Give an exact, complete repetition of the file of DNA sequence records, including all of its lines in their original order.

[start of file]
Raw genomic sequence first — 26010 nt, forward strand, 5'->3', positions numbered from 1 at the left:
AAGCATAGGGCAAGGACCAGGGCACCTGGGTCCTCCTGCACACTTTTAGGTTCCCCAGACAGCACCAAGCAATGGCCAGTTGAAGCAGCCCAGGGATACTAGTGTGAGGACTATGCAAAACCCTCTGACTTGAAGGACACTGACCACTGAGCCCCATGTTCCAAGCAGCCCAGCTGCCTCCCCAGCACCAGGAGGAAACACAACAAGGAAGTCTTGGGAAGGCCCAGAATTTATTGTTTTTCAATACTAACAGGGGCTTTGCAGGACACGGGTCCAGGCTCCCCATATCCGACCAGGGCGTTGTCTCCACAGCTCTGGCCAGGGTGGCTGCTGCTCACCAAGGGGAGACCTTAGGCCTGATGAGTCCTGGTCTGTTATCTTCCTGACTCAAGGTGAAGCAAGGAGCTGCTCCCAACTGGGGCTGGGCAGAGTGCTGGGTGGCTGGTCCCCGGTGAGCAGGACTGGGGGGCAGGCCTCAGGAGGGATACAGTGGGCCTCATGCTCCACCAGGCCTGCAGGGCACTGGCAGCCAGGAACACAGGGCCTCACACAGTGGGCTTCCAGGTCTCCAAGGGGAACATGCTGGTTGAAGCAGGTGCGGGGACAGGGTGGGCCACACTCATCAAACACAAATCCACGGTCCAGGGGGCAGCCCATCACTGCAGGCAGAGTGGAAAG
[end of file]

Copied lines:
Raw genomic sequence first — 26010 nt, forward strand, 5'->3', positions numbered from 1 at the left:
AAGCATAGGGCAAGGACCAGGGCACCTGGGTCCTCCTGCACACTTTTAGGTTCCCCAGACAGCACCAAGCAATGGCCAGTTGAAGCAGCCCAGGGATACTAGTGTGAGGACTATGCAAAACCCTCTGACTTGAAGGACACTGACCACTGAGCCCCATGTTCCAAGCAGCCCAGCTGCCTCCCCAGCACCAGGAGGAAACACAACAAGGAAGTCTTGGGAAGGCCCAGAATTTATTGTTTTTCAATACTAACAGGGGCTTTGCAGGACACGGGTCCAGGCTCCCCATATCCGACCAGGGCGTTGTCTCCACAGCTCTGGCCAGGGTGGCTGCTGCTCACCAAGGGGAGACCTTAGGCCTGATGAGTCCTGGTCTGTTATCTTCCTGACTCAAGGTGAAGCAAGGAGCTGCTCCCAACTGGGGCTGGGCAGAGTGCTGGGTGGCTGGTCCCCGGTGAGCAGGACTGGGGGGCAGGCCTCAGGAGGGATACAGTGGGCCTCATGCTCCACCAGGCCTGCAGGGCACTGGCAGCCAGGAACACAGGGCCTCACACAGTGGGCTTCCAGGTCTCCAAGGGGAACATGCTGGTTGAAGCAGGTGCGGGGACAGGGTGGGCCACACTCATCAAACACAAATCCACGGTCCAGGGGGCAGCCCATCACTGCAGGCAGAGTGGAAAG